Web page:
This post contains enough material for 6 or 7 posts. There's also some eye candy, so saddle up!
- Palmer Pletsch Short Coat
- Tisavel Fur Vest
- Meeting Debra
- Mini Blogger Meetup
- Pressing Tools
- Free Book Downloads from the Met
- Kenneth King News
- Marcy Tilton's New Site
I have been auditioning patterns for my Paris wardrobe. The Minoru was my first pattern audition, and I loved it. Now I'm auditioning a jacket pattern by Palmer Pletsch, McCalls 7024, which is now out of print. (It's a shame, as this is really an excellent pattern!)
This pattern features front and back princess seams, button front, curved front hems, two-piece sleeves, hem slits in the sleeves, no side seams (it uses side panels), French darts, back waist gathering, lining, and view B has a great, pleated stand-up collar. That's what really drew me in - that great collar.
I made a size 18, which is my usual size. But I will note that, despite the pattern being labelled as "semi fitted" that it has more room than I expected. I lowered and increased the bust dart, but only in the vertical direction, as I didn't need additional width in the bust. This is highly unusual for me.
Other alterations and modifications: I shortened the sleeves by about 5/8" and reduced width at the front hip. I narrowed the shoulder by 5/8". As my fabric was a thick wool, I eliminated the channel for gathering the back waist. I also eliminated the cording in the collar. The pattern calls for in-seam pockets and/or a decorative pocket flap, which I replaced with slanted welt pockets. I also added a hidden inside pocket.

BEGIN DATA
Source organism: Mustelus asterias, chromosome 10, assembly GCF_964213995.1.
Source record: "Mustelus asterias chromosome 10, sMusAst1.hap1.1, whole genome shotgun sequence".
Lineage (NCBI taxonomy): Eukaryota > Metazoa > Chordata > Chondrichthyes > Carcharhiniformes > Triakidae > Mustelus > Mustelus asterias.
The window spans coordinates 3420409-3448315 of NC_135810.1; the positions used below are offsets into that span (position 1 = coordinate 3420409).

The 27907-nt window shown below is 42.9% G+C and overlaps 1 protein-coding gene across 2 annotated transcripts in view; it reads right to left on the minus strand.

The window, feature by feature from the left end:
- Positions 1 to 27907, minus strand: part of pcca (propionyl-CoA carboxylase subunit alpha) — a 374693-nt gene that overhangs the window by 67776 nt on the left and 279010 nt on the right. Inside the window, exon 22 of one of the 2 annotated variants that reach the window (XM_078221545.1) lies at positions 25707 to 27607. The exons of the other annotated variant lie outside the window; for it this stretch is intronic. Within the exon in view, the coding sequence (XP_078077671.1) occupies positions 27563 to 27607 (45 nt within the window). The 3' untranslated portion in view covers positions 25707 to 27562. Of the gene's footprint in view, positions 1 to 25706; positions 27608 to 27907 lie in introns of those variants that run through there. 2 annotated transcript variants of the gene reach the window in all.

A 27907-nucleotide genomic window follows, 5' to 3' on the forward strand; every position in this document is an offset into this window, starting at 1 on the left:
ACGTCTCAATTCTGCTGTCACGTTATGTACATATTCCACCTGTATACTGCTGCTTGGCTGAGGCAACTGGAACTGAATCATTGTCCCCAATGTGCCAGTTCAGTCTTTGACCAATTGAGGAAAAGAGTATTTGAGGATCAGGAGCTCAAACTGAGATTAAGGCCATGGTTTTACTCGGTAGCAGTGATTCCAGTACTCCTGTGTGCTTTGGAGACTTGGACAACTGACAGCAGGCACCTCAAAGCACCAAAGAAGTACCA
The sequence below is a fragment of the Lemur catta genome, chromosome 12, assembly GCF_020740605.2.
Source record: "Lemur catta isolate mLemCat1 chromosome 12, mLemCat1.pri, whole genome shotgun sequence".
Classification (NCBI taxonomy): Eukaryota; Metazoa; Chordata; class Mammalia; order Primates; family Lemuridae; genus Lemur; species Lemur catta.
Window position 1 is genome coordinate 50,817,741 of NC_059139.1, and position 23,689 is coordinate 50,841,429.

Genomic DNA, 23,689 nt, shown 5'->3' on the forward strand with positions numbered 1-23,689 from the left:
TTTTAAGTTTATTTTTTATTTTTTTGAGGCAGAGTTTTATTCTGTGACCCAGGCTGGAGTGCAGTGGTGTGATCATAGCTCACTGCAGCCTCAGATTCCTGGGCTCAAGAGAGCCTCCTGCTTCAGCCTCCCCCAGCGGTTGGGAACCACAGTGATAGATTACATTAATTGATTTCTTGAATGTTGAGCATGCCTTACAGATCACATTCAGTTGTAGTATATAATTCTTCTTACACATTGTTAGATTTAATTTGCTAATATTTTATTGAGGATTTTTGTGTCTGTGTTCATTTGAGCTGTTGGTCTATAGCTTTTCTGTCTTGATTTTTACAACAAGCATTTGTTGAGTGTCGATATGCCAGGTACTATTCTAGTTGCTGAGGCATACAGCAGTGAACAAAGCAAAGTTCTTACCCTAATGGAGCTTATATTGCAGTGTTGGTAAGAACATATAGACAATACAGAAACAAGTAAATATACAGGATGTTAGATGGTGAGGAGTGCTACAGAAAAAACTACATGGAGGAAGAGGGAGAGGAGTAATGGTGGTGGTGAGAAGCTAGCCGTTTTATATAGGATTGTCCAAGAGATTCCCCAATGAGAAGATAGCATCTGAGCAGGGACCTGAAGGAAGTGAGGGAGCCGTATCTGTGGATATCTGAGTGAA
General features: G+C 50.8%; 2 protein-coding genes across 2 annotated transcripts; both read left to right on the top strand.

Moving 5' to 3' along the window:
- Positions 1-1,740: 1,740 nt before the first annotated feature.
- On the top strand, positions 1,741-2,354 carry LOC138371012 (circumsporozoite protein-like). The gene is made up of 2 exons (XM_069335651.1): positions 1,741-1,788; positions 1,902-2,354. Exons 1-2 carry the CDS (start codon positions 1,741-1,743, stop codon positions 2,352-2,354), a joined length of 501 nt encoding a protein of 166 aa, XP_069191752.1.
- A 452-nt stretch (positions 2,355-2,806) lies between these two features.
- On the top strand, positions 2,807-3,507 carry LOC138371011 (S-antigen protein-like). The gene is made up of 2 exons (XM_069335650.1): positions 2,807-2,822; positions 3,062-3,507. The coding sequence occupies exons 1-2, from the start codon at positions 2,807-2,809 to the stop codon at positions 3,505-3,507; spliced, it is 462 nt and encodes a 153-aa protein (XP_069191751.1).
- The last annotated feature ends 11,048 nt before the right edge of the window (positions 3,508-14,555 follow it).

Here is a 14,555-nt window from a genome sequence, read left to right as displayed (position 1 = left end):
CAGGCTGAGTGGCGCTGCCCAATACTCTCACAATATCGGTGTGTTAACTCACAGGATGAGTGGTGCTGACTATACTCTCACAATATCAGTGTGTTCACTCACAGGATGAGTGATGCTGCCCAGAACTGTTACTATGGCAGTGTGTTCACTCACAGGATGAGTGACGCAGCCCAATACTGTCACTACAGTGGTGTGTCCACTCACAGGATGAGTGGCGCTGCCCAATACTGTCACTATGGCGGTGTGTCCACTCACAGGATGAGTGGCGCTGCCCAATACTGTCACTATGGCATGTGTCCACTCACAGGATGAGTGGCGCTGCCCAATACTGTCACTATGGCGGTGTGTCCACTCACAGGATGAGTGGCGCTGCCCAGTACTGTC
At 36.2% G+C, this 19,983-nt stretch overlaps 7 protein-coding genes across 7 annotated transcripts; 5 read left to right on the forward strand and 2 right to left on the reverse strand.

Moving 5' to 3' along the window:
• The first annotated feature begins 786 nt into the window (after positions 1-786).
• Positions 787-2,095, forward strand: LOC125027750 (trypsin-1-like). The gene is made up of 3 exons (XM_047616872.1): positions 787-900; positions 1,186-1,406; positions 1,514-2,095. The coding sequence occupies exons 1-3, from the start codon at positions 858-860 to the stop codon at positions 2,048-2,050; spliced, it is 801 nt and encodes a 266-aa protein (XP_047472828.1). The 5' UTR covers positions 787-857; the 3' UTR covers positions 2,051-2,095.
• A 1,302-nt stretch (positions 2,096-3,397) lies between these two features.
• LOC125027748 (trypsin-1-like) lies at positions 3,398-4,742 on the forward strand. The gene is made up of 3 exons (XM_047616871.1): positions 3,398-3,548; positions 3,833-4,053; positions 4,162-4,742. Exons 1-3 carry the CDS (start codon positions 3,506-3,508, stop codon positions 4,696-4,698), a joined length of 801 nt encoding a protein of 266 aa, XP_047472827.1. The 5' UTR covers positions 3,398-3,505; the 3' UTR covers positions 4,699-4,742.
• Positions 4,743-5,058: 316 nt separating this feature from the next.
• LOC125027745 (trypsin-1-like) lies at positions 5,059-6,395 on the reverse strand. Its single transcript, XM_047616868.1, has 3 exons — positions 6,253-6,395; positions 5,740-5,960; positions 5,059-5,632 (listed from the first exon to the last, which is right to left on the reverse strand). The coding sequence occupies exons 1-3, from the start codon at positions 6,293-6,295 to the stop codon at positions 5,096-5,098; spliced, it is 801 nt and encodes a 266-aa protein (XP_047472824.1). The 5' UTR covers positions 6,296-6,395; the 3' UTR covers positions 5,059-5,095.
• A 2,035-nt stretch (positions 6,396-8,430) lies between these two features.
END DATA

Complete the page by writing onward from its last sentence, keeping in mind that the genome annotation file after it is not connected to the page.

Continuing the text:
I had trouble deciding which fabric to use. I pulled at least five fabrics, each time thinking I had made a decision, only to change my mind. In the end, I chose a wool fabric that I bought at the now-closed Santa Fe Fabrics in New Mexico. The base fabric is a lightweight knit that is embellished with lots of yarn and thread. I prefer the reverse side of the fabric. You can see the front of the fabric on the inside pocket:
I fused the front and back facings, and the sleeve facing, with ProSheer Elegance Light from Pam Erny at Fashion Sewing Supply. It's a wonderful interfacing.
The pattern doesn't call for interfacing the collar, but I interlined it with fleece. The tucks are sewn into the collar, but only on the outside layer. I like the more substantial collar created by using the fleece.
I was finishing the jacket on Presidents' Day, when I ran out of lining fabric. I decided to brave the stampede at Britex—at least those who show up for the big Presidents' Day Sales event. I purchased some beautiful Italian buttons and polka dot lining fabric, all for 30% off.
I love the fit of this jacket! Love love love. I may well end up using this pattern for a Paris garment.
I started this vest ages ago. I can't even remember when, exactly.
I purchased this beautiful Tisavel synthetic fur from Emma One Sock a year or two ago. (By the way, I recently learned that animal activists dislike the term "faux fur" because some manufacturers label rabbit, raccoon, or dog fur as "faux fur". They prefer the term "synthetic fur".)
At first, I was going to use this fabric for a cowl, but I decided I wanted to make a vest from it.
I used a pattern that I've used three times now, Burda 7852.
I wanted to use special fur techniques and I received very good advice from Rhonda Buss, who has industry experience sewing with real fur.
Most advice for sewing fur (either real or fake), is to choose a design with few seams. I actually don't believe that. I've observed many fur garments that feature intricate seaming. It's more work, of course, but it's quite doable. My pattern features princess seams and bust darts, so it had plenty of seams.